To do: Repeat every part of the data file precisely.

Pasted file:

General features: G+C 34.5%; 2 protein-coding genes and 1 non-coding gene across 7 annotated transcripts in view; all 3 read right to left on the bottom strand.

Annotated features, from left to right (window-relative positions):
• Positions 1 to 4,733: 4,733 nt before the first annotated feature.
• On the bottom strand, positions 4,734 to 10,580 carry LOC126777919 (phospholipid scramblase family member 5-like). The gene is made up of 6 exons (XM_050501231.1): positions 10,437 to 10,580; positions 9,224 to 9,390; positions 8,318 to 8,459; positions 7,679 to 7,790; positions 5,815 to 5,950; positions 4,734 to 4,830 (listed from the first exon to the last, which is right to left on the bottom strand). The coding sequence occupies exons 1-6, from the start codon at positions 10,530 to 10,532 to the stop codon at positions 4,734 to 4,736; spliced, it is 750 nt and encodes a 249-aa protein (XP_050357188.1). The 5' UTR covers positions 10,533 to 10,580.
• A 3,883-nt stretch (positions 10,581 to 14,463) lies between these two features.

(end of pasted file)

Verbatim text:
General features: G+C 34.5%; 2 protein-coding genes and 1 non-coding gene across 7 annotated transcripts in view; all 3 read right to left on the bottom strand.

Annotated features, from left to right (window-relative positions):
• Positions 1 to 4,733: 4,733 nt before the first annotated feature.
• On the bottom strand, positions 4,734 to 10,580 carry LOC126777919 (phospholipid scramblase family member 5-like). The gene is made up of 6 exons (XM_050501231.1): positions 10,437 to 10,580; positions 9,224 to 9,390; positions 8,318 to 8,459; positions 7,679 to 7,790; positions 5,815 to 5,950; positions 4,734 to 4,830 (listed from the first exon to the last, which is right to left on the bottom strand). The coding sequence occupies exons 1-6, from the start codon at positions 10,530 to 10,532 to the stop codon at positions 4,734 to 4,736; spliced, it is 750 nt and encodes a 249-aa protein (XP_050357188.1). The 5' UTR covers positions 10,533 to 10,580.
• A 3,883-nt stretch (positions 10,581 to 14,463) lies between these two features.